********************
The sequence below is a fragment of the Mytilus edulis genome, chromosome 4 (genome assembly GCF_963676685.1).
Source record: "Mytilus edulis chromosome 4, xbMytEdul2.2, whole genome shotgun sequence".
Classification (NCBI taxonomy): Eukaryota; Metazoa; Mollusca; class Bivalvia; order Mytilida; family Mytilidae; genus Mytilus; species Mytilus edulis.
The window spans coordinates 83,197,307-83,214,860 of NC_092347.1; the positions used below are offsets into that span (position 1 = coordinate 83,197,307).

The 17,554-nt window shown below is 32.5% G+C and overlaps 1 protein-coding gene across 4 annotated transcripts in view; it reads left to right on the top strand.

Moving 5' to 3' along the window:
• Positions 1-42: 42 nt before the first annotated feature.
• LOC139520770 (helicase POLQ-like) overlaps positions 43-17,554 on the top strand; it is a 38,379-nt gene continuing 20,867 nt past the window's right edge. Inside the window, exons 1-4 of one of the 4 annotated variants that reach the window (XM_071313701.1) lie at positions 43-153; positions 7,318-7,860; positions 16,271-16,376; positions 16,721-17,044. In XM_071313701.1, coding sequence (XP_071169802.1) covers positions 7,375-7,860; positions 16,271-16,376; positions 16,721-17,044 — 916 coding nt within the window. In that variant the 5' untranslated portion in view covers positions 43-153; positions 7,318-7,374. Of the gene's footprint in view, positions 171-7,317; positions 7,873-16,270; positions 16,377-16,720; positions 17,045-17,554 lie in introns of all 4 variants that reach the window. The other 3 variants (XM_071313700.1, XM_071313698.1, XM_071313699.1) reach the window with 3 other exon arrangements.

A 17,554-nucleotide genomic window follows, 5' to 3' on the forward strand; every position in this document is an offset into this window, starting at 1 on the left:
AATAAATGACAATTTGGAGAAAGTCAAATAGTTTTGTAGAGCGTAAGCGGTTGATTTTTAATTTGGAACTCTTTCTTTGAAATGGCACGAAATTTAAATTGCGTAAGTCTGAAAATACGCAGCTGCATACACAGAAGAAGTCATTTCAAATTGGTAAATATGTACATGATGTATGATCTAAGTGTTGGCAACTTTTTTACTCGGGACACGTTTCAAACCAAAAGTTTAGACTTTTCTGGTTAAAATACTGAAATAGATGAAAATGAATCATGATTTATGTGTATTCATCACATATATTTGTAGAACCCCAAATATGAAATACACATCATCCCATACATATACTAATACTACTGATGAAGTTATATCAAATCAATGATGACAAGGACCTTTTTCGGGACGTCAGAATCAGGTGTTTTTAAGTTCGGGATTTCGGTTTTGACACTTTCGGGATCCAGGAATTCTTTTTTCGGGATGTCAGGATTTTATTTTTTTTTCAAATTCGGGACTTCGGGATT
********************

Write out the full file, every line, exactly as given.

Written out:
The sequence below is a fragment of the Mytilus edulis genome, chromosome 4 (genome assembly GCF_963676685.1).
Source record: "Mytilus edulis chromosome 4, xbMytEdul2.2, whole genome shotgun sequence".
Classification (NCBI taxonomy): Eukaryota; Metazoa; Mollusca; class Bivalvia; order Mytilida; family Mytilidae; genus Mytilus; species Mytilus edulis.
The window spans coordinates 83,197,307-83,214,860 of NC_092347.1; the positions used below are offsets into that span (position 1 = coordinate 83,197,307).

The 17,554-nt window shown below is 32.5% G+C and overlaps 1 protein-coding gene across 4 annotated transcripts in view; it reads left to right on the top strand.

Moving 5' to 3' along the window:
• Positions 1-42: 42 nt before the first annotated feature.
• LOC139520770 (helicase POLQ-like) overlaps positions 43-17,554 on the top strand; it is a 38,379-nt gene continuing 20,867 nt past the window's right edge. Inside the window, exons 1-4 of one of the 4 annotated variants that reach the window (XM_071313701.1) lie at positions 43-153; positions 7,318-7,860; positions 16,271-16,376; positions 16,721-17,044. In XM_071313701.1, coding sequence (XP_071169802.1) covers positions 7,375-7,860; positions 16,271-16,376; positions 16,721-17,044 — 916 coding nt within the window. In that variant the 5' untranslated portion in view covers positions 43-153; positions 7,318-7,374. Of the gene's footprint in view, positions 171-7,317; positions 7,873-16,270; positions 16,377-16,720; positions 17,045-17,554 lie in introns of all 4 variants that reach the window. The other 3 variants (XM_071313700.1, XM_071313698.1, XM_071313699.1) reach the window with 3 other exon arrangements.

A 17,554-nucleotide genomic window follows, 5' to 3' on the forward strand; every position in this document is an offset into this window, starting at 1 on the left:
AATAAATGACAATTTGGAGAAAGTCAAATAGTTTTGTAGAGCGTAAGCGGTTGATTTTTAATTTGGAACTCTTTCTTTGAAATGGCACGAAATTTAAATTGCGTAAGTCTGAAAATACGCAGCTGCATACACAGAAGAAGTCATTTCAAATTGGTAAATATGTACATGATGTATGATCTAAGTGTTGGCAACTTTTTTACTCGGGACACGTTTCAAACCAAAAGTTTAGACTTTTCTGGTTAAAATACTGAAATAGATGAAAATGAATCATGATTTATGTGTATTCATCACATATATTTGTAGAACCCCAAATATGAAATACACATCATCCCATACATATACTAATACTACTGATGAAGTTATATCAAATCAATGATGACAAGGACCTTTTTCGGGACGTCAGAATCAGGTGTTTTTAAGTTCGGGATTTCGGTTTTGACACTTTCGGGATCCAGGAATTCTTTTTTCGGGATGTCAGGATTTTATTTTTTTTTCAAATTCGGGACTTCGGGATT